Home sweet solar home

Home sweet solar home McGill University

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McGill Reporter
September 13, 2007 - Volume 40 Number 02
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Home sweet solar home

We've all done it and we all hate it. Moving day. It is a joyless ritual that strains both backs and the bonds of friendship, a day circled in black on our calendars to represent the mood it puts us in. But for some 40 architecture and engineering undergraduates from McGill, Université de Montréal and École de technologie supérieure, their moving day—Sept. 29—can't come soon enough.

The students make up Team Montreal, one of only 20 teams worldwide selected to compete in the prestigious Solar Decathlon in Washington, D.C. from October 12-20. Sponsored by the U.S. Department of Energy and the National Renewable Energy Laboratory, the Solar Decathlon challenges participants to design, build and operate the most attractive and energy-efficient solar-powered home possible. After some two years of planning and constructing their enviro-friendly abode in Laval, Team Montreal will dismantle it, pack it up and head on down the road to Washington for their day in the sun.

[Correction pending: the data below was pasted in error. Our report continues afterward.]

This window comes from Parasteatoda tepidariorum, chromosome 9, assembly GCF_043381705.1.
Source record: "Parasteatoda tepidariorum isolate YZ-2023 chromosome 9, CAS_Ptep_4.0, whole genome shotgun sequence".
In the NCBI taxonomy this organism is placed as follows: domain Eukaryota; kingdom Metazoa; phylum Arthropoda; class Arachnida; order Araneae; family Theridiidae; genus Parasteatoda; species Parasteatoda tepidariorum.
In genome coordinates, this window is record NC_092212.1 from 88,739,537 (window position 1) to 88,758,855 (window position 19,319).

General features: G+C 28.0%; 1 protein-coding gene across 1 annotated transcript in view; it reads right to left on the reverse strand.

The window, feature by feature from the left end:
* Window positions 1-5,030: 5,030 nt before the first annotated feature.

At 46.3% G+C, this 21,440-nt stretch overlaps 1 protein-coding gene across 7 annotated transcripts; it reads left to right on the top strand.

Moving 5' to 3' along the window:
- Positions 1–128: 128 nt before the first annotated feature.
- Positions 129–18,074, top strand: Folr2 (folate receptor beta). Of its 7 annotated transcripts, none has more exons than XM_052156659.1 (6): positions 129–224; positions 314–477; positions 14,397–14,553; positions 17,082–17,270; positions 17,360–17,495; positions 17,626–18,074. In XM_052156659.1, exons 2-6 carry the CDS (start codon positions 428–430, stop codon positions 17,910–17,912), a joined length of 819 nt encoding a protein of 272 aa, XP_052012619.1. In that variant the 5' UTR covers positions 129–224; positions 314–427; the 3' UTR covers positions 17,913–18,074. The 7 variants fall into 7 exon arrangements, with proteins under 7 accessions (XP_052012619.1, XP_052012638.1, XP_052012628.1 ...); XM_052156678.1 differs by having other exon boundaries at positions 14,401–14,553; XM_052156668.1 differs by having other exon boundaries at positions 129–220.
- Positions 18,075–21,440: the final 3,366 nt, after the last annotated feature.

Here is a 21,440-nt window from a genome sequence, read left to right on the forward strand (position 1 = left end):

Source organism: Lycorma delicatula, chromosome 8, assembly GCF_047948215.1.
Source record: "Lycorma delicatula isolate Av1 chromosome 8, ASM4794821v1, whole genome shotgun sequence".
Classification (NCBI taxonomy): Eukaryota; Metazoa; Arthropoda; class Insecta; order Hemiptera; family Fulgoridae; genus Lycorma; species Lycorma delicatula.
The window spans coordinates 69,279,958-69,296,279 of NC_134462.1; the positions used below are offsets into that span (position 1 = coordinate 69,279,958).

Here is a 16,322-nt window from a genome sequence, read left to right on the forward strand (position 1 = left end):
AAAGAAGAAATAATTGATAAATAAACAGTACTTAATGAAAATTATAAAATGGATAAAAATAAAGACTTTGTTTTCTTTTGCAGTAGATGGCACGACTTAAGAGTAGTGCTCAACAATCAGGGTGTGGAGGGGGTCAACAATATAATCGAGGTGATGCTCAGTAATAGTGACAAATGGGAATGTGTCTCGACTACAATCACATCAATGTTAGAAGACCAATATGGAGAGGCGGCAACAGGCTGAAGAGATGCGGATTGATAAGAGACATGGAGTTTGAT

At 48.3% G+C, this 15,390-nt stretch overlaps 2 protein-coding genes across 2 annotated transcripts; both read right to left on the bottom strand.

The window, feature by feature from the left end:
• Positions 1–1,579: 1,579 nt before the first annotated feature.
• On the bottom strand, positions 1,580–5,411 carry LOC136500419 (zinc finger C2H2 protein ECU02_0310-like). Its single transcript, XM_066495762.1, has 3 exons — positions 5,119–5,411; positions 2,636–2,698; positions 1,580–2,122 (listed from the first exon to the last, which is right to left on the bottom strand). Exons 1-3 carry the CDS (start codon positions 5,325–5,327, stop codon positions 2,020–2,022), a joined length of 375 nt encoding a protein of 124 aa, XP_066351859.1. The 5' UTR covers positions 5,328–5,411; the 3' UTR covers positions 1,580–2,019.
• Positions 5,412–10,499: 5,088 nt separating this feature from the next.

Simon Jones, an adjunct architecture professor at McGill and one of the project's supervisors says that the final product has been designed with an eye on comfort and sustainability—two words that don't often go hand-in-hand. "The house is fairly small by North American standards—about 800 square feet," he says. "But that's appropriate for a building that's aimed toward sustainability. The key is that, using only solar energy, the house must generate enough power to light everything, cook meals, keep the fridge cold, make hot water, run washing machine, to have a computer going and TV—all the luxuries we're accustomed to."

Those luxuries extend to driving a car, albeit it an electric one. One of the Solar Decathlon's 10 events is the Getting Around contest. Using electricity generated by their house's solar electric system, teams charge their commercially available electric vehicles and hit the road. The farther they drive, the more points they earn.

The only Canadian entry in the field, Team Montreal is up against some pretty stiff competition, including M.I.T., Cornell and two-time defending champion University of Colorado. But for Jones, regardless of the final rankings, every student comes out of this a big winner. "Sure, research is interesting, as are case studies and mock-ups," he says. "But this project has to fly. You have to build a house and it has to perform. When you hit the switch, the light has to go on. By the end of it, these students probably have more practical knowledge in regards to sustainable building design than many working architects."

The Solar decathlon will be contested on Washington's National Mall, home of such architectural icons as the Lincoln Memorial and the Washington Monument. "It's the biggest public stage in the whole world and they expect 250,000 people to come through while we're there," says Jones. "That's pretty heady stuff."

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